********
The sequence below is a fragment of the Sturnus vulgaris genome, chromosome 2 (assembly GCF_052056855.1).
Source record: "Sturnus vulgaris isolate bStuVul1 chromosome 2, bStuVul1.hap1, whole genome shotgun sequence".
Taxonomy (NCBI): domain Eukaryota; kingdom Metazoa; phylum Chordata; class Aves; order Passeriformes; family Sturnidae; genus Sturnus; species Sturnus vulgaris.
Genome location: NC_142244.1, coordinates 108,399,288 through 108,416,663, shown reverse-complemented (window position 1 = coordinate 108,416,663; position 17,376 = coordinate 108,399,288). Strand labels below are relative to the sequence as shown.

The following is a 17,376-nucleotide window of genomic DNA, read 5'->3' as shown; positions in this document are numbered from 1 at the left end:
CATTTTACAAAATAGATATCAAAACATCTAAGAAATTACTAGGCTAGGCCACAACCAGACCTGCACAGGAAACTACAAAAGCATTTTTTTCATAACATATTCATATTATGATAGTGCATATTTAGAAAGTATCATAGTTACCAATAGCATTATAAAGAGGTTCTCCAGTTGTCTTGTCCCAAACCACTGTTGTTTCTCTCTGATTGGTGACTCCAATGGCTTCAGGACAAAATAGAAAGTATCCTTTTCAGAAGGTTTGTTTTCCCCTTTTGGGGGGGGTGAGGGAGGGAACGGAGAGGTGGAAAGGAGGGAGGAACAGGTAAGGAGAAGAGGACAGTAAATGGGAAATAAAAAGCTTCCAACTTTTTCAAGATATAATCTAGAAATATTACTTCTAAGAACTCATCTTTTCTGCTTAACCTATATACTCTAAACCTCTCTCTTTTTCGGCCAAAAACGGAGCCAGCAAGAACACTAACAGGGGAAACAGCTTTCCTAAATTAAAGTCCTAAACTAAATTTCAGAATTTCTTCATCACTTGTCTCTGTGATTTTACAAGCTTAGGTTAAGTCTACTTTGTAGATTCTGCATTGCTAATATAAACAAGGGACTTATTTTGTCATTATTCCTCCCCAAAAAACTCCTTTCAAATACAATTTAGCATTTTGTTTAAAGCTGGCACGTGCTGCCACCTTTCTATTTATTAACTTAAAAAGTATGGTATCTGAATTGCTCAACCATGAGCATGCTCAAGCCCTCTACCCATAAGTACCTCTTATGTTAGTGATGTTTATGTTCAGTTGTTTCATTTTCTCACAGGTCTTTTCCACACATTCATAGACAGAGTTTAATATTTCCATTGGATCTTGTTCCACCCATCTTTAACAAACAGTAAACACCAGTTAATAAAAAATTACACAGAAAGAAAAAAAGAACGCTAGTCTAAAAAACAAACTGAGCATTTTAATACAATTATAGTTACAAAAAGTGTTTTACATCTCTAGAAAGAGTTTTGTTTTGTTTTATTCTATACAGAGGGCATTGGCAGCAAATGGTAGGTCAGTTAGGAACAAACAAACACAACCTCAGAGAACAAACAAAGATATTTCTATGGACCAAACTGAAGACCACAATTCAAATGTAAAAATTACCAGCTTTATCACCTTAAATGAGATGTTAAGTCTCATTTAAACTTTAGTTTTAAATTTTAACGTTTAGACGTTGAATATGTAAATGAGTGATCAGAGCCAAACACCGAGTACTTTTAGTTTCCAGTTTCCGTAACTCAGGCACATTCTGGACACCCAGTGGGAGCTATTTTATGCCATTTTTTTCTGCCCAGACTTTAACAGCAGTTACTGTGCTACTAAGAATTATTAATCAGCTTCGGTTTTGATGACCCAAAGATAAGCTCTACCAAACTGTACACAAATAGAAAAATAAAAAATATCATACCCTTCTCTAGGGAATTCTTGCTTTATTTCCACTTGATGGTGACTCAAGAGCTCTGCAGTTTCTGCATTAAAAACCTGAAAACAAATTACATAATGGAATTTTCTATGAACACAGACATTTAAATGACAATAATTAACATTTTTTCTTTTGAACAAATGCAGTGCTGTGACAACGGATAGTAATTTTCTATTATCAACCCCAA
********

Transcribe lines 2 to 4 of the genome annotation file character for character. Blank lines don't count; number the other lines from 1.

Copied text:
Source record: "Sturnus vulgaris isolate bStuVul1 chromosome 2, bStuVul1.hap1, whole genome shotgun sequence".
Taxonomy (NCBI): domain Eukaryota; kingdom Metazoa; phylum Chordata; class Aves; order Passeriformes; family Sturnidae; genus Sturnus; species Sturnus vulgaris.
Genome location: NC_142244.1, coordinates 108,399,288 through 108,416,663, shown reverse-complemented (window position 1 = coordinate 108,416,663; position 17,376 = coordinate 108,399,288). Strand labels below are relative to the sequence as shown.